My Books

This is the post excerpt.

I have been writing since I was six years old. I now have four novels and seventeen stories in print.

My first published book, Friendly Casualties, was a novel in short stories derived from experiences in the 13 years I trundled between the U.S. and Vietnam to provide signals intelligence support to U.S. Army and Marine combat units fighting in South Vietnam. The first half of the book is a series of short stories in which characters from one story reappear in another. The second half is a novella that draws together all the preceding tales.

No-Accounts came from my years of caring for AIDS patients. It tells the story of a straight man caring for a gay man dying of AIDS. I got into helping men with AIDS to help me cope with the horrors of Post-Traumatic Stress Injury. When I was with my patients, men suffering more than I was, my unbearable memories went dormant.

Next came The Trion Syndrome. It begins with the Greek Trion legend about a demigod so brutal to the vanquished that the gods sent the Eucharides, three female monsters, to drown him. The protagonist, Dave Bell, is haunted by half-remembered visions of the war in Vietnam. At his lowest point, he recalls that he killed a child. Dave considers suicide, but a young man appears and helps him. It is his illegitimate son, a child he had tried to kill through abortion, who now helps him find his way home.

Last of the Annamese was published in March 2017. I used this novel to confront my memories of the fall of Saigon from which I escaped under fire. Once again, the image of the boy-child recurs, as the protagonist, Chuck Griffin, a retired Marine, grieves over the loss of his son, killed in combat in Vietnam. He returns to Vietnam as a civilian intelligence analyst after the withdrawal of U.S. troops and encounters Vietnamese boys whom he tries to save during the conflagration.


Phạm Ngọc Thanh (2)

In Last of the Annamese, I portray the last visit by the protagonist, Chuck Griffin, to Colonel Thanh. My description of their conversation is an almost verbatim rendering of the conversation I had with the South Vietnamese officer I talked about in yesterday’s blog post.

As with all the characters in my fiction, I didn’t actively create Thanh. He came to me as if from a source outside myself, fully formed. As I wrote about him, he revealed more of himself to me until it felt as though he was someone I knew well and saw every day.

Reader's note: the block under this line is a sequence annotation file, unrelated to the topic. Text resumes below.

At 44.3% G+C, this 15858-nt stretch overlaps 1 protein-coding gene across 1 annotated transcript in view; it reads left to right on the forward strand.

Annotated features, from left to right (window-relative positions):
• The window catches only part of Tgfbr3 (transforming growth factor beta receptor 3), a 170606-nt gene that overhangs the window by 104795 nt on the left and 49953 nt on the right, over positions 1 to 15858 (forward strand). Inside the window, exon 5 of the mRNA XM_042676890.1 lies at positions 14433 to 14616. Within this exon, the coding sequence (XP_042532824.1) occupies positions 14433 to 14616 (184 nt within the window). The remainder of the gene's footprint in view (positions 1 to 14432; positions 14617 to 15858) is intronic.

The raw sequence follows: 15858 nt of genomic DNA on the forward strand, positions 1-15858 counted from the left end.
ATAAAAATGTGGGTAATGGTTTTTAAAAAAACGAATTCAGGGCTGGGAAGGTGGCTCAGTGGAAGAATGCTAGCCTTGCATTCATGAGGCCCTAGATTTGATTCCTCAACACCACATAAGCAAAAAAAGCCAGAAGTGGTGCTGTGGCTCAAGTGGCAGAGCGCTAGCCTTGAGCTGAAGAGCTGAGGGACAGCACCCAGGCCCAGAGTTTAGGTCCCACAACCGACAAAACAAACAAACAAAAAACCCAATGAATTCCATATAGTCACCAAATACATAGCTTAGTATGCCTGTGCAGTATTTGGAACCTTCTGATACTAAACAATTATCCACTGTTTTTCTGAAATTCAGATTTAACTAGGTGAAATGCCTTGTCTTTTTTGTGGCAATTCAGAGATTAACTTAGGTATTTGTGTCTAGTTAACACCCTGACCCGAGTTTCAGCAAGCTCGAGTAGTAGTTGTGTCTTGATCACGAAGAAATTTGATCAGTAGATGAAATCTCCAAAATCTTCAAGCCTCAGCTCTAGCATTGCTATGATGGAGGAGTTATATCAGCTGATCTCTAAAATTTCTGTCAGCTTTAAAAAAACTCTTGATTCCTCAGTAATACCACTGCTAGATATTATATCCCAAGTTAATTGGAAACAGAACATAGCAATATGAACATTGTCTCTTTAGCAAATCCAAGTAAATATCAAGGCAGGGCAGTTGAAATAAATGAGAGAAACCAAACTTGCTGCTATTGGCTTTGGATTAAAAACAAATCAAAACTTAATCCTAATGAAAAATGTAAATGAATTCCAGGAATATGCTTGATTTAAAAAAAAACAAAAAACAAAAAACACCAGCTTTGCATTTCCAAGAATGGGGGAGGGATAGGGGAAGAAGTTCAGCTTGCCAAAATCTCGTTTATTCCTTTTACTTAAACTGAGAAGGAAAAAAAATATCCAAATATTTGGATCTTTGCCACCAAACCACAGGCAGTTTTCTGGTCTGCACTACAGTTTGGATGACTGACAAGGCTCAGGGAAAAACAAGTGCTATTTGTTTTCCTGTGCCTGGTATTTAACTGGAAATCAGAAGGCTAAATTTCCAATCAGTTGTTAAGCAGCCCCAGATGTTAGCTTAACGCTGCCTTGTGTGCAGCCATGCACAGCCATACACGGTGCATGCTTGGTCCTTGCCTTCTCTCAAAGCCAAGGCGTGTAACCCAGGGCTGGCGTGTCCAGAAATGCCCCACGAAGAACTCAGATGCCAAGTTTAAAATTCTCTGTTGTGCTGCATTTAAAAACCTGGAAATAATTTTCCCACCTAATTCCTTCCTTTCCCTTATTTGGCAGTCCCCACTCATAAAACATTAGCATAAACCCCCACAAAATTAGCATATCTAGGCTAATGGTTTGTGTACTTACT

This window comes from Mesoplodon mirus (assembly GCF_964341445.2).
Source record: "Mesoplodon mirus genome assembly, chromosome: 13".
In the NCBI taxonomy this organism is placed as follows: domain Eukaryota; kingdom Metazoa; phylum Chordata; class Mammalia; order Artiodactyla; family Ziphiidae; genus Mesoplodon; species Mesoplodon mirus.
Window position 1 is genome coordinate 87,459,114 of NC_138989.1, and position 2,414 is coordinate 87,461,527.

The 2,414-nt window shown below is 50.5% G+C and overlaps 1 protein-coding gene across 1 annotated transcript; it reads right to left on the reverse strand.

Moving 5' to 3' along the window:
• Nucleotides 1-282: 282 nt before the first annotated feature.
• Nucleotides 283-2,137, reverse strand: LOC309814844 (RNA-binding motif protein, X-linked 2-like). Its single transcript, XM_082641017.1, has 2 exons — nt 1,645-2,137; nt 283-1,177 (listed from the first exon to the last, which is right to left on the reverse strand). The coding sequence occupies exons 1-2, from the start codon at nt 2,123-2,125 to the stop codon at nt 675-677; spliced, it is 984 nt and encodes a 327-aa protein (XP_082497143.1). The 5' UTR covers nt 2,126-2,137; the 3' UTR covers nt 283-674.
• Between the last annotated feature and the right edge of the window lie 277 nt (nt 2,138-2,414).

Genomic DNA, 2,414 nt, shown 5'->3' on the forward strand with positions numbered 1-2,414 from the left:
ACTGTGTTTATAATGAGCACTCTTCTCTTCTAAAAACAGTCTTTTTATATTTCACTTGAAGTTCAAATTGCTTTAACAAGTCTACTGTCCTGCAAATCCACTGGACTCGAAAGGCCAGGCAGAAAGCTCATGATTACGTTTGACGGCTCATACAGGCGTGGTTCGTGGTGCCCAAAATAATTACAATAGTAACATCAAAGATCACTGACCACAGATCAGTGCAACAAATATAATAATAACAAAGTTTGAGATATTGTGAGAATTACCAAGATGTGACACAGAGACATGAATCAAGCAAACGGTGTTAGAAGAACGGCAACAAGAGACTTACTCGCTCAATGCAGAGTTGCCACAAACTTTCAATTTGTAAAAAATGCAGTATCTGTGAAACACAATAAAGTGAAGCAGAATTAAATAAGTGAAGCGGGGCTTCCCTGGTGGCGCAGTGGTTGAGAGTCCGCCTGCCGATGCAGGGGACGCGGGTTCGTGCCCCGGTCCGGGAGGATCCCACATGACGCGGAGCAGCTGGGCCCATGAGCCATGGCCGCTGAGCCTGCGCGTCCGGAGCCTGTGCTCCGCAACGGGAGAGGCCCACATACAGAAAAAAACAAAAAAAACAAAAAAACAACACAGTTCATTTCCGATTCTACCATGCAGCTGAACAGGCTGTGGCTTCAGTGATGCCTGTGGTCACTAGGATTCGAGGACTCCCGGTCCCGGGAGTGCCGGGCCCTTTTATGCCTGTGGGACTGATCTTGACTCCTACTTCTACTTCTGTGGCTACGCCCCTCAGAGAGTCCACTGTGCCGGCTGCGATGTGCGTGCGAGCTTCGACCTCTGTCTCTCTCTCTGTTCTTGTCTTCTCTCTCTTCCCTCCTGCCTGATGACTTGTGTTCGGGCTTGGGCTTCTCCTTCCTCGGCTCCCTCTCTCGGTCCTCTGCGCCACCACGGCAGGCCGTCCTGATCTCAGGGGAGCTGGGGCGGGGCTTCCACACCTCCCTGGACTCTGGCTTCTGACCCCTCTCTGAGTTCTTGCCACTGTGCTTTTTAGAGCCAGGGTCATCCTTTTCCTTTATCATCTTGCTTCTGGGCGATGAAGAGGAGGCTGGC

What I admire most about him is not his serenity but his strength. His peacefulness and courage spring from his internal harmony which is the underlying core of his potency. He is at peace with himself. That gives him power.

Thanh isn’t perfect. He makes mistakes. But he is strong enough to recognize his errors, admit to himself and others that he’s erred, and then correct himself.

Reviewers have congratulated me for creating him and making him so compelling and believable. But it doesn’t feel as though I made him up. It feels as though he came to me ready to play his role in the story of the fall of Saigon. He told me his story. All I did was write it down.

Phạm Ngọc Thanh

One of the three principal characters in Last of the Annamese is South Vietnamese Marine Colonel Phạm Ngọc Thanh. Unlike the others in those days of disaster, Thanh is under no delusion. He knows South Vietnam will fall to the communists.

Thanh insists on calling his country An Nam (literally, peace in the south) as opposed to Viet Nam (the troublemakers in the south). As a Buddhist priest turned Marine officer, he finds serenity in the face of disaster and chooses death rather than escape from his dying nation.

The character of Thanh has attracted the most attention from the book’s reviewers. As one pointed out, a possible interpretation the book’s ending is that Thanh is himself the last of the Annamese. Others have remarked on the contrast between Thanh’s untroubled courage and the self-serving drive of most of the other characters.

I based the character of Thanh on several South Vietnamese officers I knew during my years in Vietnam. They were stalwart, incorruptible men, willing to sacrifice their lives to save the country. I went to visit one as the fall of Saigon loomed. I wanted to tell him where he and his men should go once an evacuation was declared. Here’s how I described my conversation with him in my article, “Bitter Memories: the Fall of Saigon” (http://atticusreview.org/bitter-memories-the-fall-of-saigon/):

“I risked another trip to check on a South Vietnamese officer I worked with. I wanted to be sure he and his troops knew where to go when the evacuation order was given, something I couldn’t discuss on an unsecured phone line. Always a model of Asian politeness, he invited me in and served me tea. He told me that his wife, who worked for USAID [United States Agency for International Development], had been offered the opportunity to leave the country with her family. That included him. But he wouldn’t go because he was unwilling to abandon his troops—no evacuation order had been issued—and she wouldn’t leave without him. Alarmed, I asked him what he would do if he was still in Saigon when Communists tanks rolled through the streets. He told me he couldn’t live under the Communists. ‘I will shoot my three children, then I will shoot my wife, then I will shoot myself.’”

That officer didn’t escape at the end. I have no doubt he carried out his plan because so many other South Vietnamese officers did precisely what he described.

More tomorrow.

Favorite Humor

I’ve been without internet since yesterday. So here, belatedly, is today’s blog post:

Some years ago, my friend Cody Collins, a man who served with me in Vietnam, sent me a list of his favorite aphorisms. I still enjoy them. Here they are:

It’s not whether you win or lose, but how you place the blame.

We have enough “youth.” How about a fountain of “smart?”

A fool and his money can throw one heck of a party.

When blondes have more fun, do they know it?


Money isn’t everything, but it sure keeps the kids in touch.

If at first you don’t succeed, skydiving is not for you.

We are born naked, wet and hungry. Then things get worse.

Red meat is not bad for you. Fuzzy green meat is bad for you.